Understanding energy-economy models: survey evidence from model users and developers in Canada




Craig, Kira

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Energy-economy models are important tools used by policy-makers and researchers to design effective climate policy. However, there has been limited research that compares models against consistent characteristics to understand their impacts on climate policy projections. This can make it difficult for policy-makers to identify suitable models for their specific policy questions and develop effective climate policies. A web-based survey of energy-economy model users and developers in Canada’s public, private, and non-profit sectors (n=14) was conducted to systematically compare seventeen models against a framework of seven characteristics: technology characteristics, micro-, and macro-economic characteristics, policy representations, treatment of uncertainty, high-resolution spatial and temporal representations, and data transparency. It was found that for the most part, models represent technology, micro-, and macro-economic characteristics according to the classic typology of bottom-up, top-down, and hybrid models. However, our findings show that several modelling evolutions have occurred. Some top-down models can explicitly represent technologies and some bottom-up models incorporate microeconomic characteristics. Models differ in the types of policies they can simulate, sometimes underrepresenting performance regulations, government procurement, and research and development programs. All models incorporate at least one type of uncertainty analysis, models infrequently have high-resolution spatial and/or temporal representations, and most models lack publicly accessible methodological documents. Implications for researchers and policy-makers that use energy-economy models and/or develop policies are discussed.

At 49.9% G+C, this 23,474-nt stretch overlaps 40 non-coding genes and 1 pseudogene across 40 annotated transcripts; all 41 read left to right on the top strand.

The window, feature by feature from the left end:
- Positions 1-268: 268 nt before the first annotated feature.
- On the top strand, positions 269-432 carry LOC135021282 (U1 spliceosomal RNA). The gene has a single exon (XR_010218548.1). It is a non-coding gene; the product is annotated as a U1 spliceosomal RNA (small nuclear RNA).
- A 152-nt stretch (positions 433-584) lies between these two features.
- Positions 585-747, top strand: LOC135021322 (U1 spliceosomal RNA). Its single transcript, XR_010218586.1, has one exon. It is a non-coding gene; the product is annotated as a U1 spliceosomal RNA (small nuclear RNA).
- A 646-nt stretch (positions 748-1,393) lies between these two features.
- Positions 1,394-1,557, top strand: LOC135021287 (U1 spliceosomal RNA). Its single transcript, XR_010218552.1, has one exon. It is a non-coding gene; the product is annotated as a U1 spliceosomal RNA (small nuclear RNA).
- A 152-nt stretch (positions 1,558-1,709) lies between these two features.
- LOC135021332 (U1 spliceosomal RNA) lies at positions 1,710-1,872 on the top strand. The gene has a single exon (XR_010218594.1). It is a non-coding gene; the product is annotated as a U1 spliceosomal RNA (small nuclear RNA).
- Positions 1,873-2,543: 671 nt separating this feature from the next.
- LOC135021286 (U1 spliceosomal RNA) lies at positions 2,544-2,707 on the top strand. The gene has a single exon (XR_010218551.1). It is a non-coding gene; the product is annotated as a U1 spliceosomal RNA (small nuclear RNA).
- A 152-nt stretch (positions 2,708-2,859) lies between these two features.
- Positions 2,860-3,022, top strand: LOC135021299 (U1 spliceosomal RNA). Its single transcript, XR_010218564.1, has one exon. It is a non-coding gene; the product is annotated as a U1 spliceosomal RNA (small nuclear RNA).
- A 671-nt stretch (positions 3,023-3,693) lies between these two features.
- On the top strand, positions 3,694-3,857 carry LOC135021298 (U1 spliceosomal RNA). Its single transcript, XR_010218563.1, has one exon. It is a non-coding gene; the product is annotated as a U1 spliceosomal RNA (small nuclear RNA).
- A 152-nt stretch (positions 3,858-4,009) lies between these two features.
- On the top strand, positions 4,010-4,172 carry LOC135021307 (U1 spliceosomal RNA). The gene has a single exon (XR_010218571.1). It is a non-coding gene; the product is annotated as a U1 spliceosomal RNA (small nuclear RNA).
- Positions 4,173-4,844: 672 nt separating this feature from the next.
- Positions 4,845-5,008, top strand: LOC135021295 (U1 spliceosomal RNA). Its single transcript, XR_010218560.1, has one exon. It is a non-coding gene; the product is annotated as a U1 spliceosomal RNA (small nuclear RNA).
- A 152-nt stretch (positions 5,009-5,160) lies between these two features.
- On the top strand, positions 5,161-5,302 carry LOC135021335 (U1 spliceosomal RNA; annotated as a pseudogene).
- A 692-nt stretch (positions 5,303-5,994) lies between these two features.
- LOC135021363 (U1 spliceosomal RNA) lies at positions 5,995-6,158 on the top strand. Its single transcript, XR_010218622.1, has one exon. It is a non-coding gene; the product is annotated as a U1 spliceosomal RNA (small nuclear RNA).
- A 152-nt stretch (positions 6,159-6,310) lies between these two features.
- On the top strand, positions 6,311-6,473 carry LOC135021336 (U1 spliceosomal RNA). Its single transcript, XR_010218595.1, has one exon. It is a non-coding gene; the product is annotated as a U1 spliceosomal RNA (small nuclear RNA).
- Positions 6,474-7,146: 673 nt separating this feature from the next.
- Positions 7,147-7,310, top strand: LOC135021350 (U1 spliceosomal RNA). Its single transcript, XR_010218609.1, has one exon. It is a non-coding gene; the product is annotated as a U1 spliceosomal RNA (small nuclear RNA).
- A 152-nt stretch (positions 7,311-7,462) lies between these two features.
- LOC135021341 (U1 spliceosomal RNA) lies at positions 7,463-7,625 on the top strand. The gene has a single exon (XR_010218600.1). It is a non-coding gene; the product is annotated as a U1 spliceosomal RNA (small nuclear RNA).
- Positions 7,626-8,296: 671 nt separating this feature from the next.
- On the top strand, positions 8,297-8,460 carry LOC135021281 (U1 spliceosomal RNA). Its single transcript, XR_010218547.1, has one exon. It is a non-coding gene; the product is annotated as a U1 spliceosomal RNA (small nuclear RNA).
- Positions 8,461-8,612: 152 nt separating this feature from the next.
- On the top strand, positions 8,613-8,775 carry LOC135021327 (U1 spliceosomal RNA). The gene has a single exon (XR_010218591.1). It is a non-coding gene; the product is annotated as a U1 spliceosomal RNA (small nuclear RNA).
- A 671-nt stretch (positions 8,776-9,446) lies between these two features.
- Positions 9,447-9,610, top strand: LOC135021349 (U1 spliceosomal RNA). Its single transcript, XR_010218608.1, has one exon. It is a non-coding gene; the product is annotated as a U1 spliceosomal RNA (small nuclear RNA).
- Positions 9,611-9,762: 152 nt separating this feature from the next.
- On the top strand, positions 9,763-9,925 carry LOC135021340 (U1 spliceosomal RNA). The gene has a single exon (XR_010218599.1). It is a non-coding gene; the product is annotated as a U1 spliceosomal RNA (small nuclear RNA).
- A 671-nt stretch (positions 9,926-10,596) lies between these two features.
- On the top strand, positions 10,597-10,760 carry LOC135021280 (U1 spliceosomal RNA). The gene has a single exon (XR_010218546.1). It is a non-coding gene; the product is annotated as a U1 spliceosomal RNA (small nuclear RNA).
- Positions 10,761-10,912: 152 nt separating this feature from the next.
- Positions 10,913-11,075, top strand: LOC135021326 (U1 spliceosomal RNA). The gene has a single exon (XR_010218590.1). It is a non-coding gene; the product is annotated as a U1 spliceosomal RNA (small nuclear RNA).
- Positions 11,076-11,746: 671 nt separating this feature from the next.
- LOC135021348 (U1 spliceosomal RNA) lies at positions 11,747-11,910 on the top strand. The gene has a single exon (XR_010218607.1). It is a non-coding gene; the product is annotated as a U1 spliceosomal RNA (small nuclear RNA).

energy-economy model, climate policy projections, model assessment characteristics, survey, model users, model developers